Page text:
Celebrating being back on the road playing Drive and DrawMar 29, 2021
Participating in the #OneWeek10People challenge was such a welcome reminder of the pleasure I experience when sketching people ... as well as an acknowledgement of how much I have missed traveling this past year, sketching the people I see in airports, train stations, walking and talking on the streets of cities and villages in places I've never been before.
The other challenge, one that has now passed the halfway mark is #the100daychallenge in which I have committed to created something inspired by my black walnut husks. I expected to be pulling my hair out at by day thirty. It took until I approached the halfway mark to really break free of my habitual ways of observing and making marks. I began ripping up paper to create collages based on the underlying impressions of the husks that are now embedded somewhere in my consciousness. I attempted to convey a feeling rather than a representation of the husks using the shapes as either an obvious foundation for the sketch or a hidden structure upon which a design freely evolved.
I was still in the collage mode when it became time to pack my bags, get behind the steering wheel and finally, after a year of confinement, head north to Maine! I didn't want to pack my glue and a bag full of paper scraps so I opted to draw or paint from memory while away from my husks.
Naturally, I had to play my sketching road trip game that I refer to as Drive and Draw ... no because I'm drawing while I drive but because I drive either a designated time period or a designated distance, find a safe place to park and do a quick sketch spending mo more than ten or fifteen minutes on the sketch.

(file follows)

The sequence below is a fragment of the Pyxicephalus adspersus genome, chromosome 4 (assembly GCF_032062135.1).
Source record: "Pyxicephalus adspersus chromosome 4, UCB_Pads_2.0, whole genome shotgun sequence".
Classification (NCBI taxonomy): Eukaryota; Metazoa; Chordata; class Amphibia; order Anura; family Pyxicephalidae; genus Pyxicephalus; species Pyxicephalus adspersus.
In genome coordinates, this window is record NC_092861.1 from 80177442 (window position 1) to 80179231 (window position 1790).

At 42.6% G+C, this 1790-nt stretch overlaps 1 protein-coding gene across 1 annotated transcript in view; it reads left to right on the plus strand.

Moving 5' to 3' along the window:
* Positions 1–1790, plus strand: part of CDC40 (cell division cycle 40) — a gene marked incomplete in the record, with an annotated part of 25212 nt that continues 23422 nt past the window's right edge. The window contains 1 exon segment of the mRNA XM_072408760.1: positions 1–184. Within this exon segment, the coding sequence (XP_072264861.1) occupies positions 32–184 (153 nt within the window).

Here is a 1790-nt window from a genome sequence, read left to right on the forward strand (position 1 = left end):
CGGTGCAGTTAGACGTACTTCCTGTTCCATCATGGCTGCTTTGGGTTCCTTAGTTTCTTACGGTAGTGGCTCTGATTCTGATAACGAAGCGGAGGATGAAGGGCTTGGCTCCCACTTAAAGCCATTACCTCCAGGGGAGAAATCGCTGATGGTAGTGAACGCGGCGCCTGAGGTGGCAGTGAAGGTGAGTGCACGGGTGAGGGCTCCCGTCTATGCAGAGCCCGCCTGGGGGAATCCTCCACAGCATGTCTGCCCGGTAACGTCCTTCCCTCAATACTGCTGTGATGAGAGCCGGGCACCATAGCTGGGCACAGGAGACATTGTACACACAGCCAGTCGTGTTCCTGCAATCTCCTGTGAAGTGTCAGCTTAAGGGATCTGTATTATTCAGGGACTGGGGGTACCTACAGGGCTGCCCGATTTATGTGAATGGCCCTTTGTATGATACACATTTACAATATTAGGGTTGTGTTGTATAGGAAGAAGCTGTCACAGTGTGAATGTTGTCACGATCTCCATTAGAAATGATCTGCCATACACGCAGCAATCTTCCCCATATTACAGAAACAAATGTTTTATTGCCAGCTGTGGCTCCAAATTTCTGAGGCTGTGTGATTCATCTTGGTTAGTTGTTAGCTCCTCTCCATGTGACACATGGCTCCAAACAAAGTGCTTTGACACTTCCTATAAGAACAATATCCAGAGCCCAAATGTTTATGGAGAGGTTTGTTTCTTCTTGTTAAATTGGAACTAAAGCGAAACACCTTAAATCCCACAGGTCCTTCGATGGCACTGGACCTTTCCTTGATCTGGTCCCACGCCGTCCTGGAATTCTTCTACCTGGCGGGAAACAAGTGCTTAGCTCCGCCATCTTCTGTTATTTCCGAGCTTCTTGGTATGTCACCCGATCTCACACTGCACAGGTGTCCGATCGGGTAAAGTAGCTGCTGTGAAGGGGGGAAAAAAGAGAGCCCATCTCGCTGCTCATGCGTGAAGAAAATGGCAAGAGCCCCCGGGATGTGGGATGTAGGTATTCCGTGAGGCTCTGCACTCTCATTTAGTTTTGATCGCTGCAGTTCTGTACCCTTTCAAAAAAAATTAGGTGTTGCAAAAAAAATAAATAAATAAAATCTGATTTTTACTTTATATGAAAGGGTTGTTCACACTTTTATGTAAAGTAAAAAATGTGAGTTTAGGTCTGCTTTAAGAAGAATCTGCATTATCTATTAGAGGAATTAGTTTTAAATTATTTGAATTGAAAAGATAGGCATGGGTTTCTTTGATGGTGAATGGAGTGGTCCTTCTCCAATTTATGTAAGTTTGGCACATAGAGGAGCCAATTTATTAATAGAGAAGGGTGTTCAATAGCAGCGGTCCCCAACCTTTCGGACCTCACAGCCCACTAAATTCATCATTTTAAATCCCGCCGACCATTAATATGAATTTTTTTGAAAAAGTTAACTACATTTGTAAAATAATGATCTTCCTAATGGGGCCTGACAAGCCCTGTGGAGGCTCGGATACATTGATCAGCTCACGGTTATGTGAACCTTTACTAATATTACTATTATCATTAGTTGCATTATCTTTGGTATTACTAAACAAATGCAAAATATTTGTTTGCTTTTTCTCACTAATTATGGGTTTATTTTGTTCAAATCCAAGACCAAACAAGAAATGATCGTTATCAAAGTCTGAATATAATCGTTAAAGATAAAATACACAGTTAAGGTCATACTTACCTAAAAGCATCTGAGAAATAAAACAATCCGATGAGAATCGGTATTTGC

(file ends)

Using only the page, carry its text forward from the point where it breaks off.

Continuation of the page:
If i were to drive directly to South Portland, Maine stopping only for gas and a quick stretch, it would take me approximately six hours. On this trip, I was stopping to sketch every fifty miles. The next stop after Shakespeare's Garden Center was a parking lot beside an expansive strip mall of sorts. I opted to drive around back near for a view of the tree-covered hill that the store complex was back up against. Prior to starting my sketch I decide it might be a good idea to see how much further I had to go to reach my destination. I had headed due north rather than angle to the east and I was aware that by driving the two legs of the triangle rather than the hypotenuse would add time to the trip in addition to the sketching time. Much to my surprise, I was less than halfway and I had already been on the road for more than six hours! This parking lot stop would be my last sketch Drive and Draw sketch for the day or I would arrive at Kathleen's well after dark. This last sketch would have to be a speedy one. Forced to work in a rush can really push me out of the box and break through to delightfully new territory.
One of the other restrictions I made for myself on this trip is to use only my fountain pen and the Viviva Colorsheets that I am testing out for Viviva. This variation on the tree-covered hillside was painted using their soon-to-be-released metallic colorsheets. Though you can't see it in this photo, in addition to colors being lively and vivid, they dry with a subtle sparkle that is quite lovely. I look forward to letting loose with more of these colorful expressions of landscape inspired psychedelia.
During the last twenty minutes of my drive, the rains poured, the fog set in and I saw a total of six rainbows the likes of which I hadn't seen before in terms as shapes, illumination and surrounding weather conditions.
Kathleen greeted me with a glass of red wine and my choice of dark chocolate.
Next evening, a delicious dinner of roasted fennel, Brussel sprouts, rice and black beans.
Morning sketches from my pillow ...
And this morning ... the view through my window as the sun was about to rise was spectacular.
My plan ... Is to head south early tomorrow morning and continue my game of Drive and Draw as I head back to New Jersey.
I feel more like myself after being back on the road and experiencing different parts of the country as we deal with being masked. Watching young children board a school bus wearing masks was something I never dreamed I would witness.
As life changes, some things remain dependable such as the beauty of the sun rising, the sun setting and the beauty of awakening to light flickering on the rising and ebbing of the waters of Egan Cove.
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